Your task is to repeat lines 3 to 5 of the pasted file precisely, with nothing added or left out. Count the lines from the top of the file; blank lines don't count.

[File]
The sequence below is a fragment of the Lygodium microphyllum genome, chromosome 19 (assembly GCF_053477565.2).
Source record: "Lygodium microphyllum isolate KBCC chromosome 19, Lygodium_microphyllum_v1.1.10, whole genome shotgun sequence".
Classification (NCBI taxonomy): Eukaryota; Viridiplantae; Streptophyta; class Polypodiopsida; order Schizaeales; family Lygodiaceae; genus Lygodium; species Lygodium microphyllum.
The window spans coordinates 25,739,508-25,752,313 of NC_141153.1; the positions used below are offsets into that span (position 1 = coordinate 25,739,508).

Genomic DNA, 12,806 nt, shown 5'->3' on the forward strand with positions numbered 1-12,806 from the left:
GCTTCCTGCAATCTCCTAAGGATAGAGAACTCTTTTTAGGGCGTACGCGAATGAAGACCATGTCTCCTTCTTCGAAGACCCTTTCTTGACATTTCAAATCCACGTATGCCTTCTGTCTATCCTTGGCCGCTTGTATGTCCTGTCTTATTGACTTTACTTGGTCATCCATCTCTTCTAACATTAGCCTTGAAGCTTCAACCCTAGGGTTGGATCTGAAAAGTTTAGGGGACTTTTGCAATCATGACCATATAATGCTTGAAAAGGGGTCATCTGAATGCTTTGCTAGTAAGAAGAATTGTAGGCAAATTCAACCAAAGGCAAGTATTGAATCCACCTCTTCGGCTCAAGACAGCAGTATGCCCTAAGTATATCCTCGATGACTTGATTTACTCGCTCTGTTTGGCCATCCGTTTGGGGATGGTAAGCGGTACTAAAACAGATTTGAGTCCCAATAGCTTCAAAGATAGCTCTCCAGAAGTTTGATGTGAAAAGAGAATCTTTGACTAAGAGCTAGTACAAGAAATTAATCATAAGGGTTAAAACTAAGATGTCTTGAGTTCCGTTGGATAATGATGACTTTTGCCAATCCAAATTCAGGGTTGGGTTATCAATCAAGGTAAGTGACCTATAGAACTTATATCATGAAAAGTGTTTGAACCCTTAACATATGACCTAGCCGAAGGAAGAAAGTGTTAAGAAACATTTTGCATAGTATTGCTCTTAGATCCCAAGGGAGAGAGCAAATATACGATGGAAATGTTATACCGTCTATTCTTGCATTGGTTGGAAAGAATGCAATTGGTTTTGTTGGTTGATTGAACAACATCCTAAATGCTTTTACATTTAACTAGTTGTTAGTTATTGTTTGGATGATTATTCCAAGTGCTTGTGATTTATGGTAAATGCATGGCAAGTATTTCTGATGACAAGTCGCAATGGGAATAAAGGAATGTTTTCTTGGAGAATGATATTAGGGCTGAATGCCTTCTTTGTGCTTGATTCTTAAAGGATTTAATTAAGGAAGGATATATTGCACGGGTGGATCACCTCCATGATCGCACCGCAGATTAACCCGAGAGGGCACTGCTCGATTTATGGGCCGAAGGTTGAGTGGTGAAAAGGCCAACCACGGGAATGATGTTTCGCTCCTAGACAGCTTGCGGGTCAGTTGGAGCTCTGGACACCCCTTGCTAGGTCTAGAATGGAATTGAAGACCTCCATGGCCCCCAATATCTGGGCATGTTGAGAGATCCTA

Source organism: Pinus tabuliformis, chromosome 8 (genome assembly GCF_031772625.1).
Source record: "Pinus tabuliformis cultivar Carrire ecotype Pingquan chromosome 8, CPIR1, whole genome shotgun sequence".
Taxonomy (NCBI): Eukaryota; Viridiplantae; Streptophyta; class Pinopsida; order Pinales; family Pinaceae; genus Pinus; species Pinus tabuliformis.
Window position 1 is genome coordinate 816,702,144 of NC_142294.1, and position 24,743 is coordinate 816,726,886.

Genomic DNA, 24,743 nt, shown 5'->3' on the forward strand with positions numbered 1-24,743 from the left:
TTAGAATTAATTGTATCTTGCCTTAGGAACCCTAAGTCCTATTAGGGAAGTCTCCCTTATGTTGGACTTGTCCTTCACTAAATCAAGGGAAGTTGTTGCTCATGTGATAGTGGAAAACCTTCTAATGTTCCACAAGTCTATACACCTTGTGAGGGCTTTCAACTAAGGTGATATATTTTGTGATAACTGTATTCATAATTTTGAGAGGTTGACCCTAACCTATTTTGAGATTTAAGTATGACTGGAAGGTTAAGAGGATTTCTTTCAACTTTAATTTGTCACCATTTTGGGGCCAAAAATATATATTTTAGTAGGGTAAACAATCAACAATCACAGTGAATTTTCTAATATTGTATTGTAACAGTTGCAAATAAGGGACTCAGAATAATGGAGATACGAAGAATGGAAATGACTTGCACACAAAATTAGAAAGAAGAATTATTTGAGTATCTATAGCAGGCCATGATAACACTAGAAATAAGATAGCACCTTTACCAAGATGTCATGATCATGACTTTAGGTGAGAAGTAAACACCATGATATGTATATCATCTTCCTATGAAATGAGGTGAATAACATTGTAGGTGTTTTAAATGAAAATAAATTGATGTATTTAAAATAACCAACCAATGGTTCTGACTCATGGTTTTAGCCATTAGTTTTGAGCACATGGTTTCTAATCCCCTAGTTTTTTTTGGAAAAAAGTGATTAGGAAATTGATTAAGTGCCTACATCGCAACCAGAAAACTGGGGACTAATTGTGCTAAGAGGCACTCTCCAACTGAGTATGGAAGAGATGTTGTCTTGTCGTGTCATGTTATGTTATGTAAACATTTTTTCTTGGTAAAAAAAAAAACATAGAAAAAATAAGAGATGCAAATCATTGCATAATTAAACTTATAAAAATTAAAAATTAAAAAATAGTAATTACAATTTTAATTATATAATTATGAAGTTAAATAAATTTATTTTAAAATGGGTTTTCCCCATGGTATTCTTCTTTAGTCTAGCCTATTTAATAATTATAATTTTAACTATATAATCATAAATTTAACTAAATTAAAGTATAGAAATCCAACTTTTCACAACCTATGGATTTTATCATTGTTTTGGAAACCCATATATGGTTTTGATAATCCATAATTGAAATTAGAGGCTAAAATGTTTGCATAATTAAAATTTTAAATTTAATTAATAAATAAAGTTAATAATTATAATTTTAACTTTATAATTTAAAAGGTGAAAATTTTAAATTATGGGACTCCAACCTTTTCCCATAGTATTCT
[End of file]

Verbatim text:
Classification (NCBI taxonomy): Eukaryota; Viridiplantae; Streptophyta; class Polypodiopsida; order Schizaeales; family Lygodiaceae; genus Lygodium; species Lygodium microphyllum.
The window spans coordinates 25,739,508-25,752,313 of NC_141153.1; the positions used below are offsets into that span (position 1 = coordinate 25,739,508).

Genomic DNA, 12,806 nt, shown 5'->3' on the forward strand with positions numbered 1-12,806 from the left: